So I think education will be necessary (especially for the kids sharing all sorts online nowadays), some regulation will most probably come – but: will we be able to keep up or will we just give up?

  9. Interesting that your comment section gives me an opportunity to let you remember ID info or not.
    What Chris said… small towns are for the most part safe.
    And what other said re the need for real opt in.
    Plus privacy is pretty much over and has been for years. Back before the Web the teaching at the first online community – all text – The Well – was don’t put anything online that you’re not willing to see on the front page of the NYTimes. Which still works, but doesn’t take into account gps chips in my cell phone, rfd chips in my groceries… I don’t have opt in there if I want a cell phone or to shop for groceries.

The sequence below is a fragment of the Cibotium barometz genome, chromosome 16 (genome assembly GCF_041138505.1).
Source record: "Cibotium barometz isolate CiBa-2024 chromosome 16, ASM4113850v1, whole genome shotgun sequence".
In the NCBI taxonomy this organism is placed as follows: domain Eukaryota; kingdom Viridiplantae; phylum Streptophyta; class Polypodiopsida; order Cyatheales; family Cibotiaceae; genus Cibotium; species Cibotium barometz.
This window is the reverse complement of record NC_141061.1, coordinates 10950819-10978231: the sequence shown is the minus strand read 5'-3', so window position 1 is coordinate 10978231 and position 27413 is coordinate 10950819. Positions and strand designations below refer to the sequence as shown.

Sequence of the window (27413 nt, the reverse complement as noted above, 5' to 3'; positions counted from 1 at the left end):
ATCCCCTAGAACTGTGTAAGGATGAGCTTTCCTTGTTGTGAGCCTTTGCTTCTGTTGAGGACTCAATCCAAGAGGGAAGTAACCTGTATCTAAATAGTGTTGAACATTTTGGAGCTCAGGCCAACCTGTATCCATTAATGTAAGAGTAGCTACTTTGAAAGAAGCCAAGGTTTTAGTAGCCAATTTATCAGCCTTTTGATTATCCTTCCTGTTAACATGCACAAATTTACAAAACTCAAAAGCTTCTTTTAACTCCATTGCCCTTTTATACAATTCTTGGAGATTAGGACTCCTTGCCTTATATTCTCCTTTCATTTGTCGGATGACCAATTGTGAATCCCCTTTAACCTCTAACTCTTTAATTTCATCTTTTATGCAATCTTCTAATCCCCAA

And I really don’t want to be told that I can buy cheap fries and a burger by my phone… sigh.
    I have no clue how to make the global village safe but working to eliminate poverty etc. can’t hurt.

  10. Our lives are growing ever more transparent. Part of this is directly related to the growth of social networks like Facebook, which coincides with the maturation of our online identities. The gap between what we do online and that which we do in the physical world is narrowing. Our digital identities are blurring into the real world. As a result, our personal infromation is becoming more accessible.
    Some welcome the free flow of information afforded through the Web and digital channels. Others fear that we are moving toward a society in which our transparency threatens our ability to have normal lives. There will always be people that occupy the extreme ends of the spectrum.
    What’s important to see is how large the population of people will be that occupy the space between the extreme views on privacy/transparency.